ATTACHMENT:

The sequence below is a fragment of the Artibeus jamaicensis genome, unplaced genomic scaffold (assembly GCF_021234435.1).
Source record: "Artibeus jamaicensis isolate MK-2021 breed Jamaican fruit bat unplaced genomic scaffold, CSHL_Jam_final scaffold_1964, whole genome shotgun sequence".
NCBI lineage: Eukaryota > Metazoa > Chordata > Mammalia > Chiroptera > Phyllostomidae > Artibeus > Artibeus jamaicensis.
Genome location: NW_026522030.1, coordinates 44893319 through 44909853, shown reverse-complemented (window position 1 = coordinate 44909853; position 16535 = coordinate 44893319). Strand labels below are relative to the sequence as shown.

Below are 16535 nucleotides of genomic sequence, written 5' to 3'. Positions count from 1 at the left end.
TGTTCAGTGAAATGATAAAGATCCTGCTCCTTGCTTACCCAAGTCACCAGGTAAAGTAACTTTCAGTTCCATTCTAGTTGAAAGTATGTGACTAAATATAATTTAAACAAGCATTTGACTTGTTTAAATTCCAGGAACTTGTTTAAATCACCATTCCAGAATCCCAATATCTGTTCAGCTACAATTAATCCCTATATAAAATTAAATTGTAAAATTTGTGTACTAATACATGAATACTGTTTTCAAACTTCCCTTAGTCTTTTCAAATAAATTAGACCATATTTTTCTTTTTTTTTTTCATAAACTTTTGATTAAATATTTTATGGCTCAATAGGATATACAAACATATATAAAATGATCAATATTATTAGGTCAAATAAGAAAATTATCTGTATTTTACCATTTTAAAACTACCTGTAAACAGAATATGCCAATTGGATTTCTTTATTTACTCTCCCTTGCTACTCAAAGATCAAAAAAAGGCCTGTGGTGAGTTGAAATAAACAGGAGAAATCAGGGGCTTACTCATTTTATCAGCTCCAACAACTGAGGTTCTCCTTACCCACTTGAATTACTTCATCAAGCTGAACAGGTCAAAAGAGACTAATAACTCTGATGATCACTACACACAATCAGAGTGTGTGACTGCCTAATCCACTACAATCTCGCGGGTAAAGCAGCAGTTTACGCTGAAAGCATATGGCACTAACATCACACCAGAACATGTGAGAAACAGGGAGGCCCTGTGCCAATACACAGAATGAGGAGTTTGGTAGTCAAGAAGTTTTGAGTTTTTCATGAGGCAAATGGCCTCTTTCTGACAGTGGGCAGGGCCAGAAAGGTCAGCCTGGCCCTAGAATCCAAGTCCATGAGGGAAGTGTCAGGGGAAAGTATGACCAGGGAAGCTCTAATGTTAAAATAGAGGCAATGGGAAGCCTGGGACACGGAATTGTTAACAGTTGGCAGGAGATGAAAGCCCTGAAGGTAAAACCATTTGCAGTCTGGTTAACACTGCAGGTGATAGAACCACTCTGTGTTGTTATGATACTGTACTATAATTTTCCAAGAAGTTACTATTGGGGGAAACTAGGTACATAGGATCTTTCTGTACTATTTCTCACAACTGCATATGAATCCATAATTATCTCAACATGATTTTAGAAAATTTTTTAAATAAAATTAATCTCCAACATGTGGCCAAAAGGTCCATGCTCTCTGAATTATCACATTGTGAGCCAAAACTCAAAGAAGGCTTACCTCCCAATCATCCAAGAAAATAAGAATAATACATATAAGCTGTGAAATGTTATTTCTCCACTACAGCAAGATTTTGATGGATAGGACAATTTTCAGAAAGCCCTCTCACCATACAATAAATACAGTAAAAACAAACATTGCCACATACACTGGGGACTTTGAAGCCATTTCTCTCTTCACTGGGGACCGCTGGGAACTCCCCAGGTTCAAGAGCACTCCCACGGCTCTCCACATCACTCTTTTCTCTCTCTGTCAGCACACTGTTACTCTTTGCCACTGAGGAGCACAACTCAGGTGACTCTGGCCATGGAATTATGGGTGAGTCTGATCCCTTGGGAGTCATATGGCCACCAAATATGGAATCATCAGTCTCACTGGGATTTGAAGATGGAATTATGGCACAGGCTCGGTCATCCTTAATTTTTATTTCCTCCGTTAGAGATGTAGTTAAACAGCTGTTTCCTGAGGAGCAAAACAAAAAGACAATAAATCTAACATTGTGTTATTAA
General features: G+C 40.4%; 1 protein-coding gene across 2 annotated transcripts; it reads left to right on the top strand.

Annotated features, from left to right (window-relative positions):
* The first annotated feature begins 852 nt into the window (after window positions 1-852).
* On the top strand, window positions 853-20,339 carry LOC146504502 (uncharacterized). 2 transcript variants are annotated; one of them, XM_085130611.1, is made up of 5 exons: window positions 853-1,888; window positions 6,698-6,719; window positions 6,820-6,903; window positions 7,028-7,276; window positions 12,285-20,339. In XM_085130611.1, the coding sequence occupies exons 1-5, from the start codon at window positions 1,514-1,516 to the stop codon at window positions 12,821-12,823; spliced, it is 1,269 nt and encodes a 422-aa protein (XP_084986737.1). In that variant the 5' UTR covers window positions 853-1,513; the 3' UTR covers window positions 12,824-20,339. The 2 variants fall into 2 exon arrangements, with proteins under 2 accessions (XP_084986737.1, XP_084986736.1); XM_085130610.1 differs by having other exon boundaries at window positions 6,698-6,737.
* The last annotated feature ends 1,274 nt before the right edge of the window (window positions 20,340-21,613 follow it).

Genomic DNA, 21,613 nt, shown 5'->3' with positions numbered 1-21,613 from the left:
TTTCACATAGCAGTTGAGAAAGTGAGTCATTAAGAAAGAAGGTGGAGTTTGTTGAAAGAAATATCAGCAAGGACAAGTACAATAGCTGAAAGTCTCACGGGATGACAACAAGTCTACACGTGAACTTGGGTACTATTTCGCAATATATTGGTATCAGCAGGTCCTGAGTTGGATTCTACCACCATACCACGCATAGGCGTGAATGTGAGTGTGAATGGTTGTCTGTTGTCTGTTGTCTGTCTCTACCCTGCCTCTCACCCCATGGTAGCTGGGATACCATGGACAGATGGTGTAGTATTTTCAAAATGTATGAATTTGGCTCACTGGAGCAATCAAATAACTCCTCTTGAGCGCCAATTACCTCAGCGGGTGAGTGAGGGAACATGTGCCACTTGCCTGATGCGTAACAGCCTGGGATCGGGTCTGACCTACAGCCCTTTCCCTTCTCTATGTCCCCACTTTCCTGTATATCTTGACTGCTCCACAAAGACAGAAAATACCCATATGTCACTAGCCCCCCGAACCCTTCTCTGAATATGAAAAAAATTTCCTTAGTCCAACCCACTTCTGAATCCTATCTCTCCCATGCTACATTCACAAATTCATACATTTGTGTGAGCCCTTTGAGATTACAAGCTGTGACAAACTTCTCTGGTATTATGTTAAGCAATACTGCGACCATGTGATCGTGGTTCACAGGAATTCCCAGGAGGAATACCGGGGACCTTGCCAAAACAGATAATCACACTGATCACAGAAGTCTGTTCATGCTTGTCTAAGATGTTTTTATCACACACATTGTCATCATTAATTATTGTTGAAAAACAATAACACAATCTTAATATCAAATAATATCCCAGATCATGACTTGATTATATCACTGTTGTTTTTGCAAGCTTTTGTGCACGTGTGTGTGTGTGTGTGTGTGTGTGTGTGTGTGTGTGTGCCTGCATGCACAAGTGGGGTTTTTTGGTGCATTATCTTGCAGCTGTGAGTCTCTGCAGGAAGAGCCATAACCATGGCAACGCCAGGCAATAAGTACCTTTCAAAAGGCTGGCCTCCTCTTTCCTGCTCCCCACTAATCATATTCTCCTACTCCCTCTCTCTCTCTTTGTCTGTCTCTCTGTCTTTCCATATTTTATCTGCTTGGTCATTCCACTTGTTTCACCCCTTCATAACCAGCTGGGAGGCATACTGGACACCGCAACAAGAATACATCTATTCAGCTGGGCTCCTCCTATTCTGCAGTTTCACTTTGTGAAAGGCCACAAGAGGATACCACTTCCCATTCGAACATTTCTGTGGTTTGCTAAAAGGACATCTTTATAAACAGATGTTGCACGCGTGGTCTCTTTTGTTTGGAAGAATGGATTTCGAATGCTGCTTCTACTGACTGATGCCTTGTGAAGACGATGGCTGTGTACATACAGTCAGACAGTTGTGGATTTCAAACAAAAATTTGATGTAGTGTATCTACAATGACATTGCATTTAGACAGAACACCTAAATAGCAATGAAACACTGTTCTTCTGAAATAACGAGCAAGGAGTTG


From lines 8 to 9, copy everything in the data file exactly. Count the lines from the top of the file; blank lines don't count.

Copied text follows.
Annotated features, from left to right (window-relative positions):
* The first annotated feature begins 852 nt into the window (after window positions 1-852).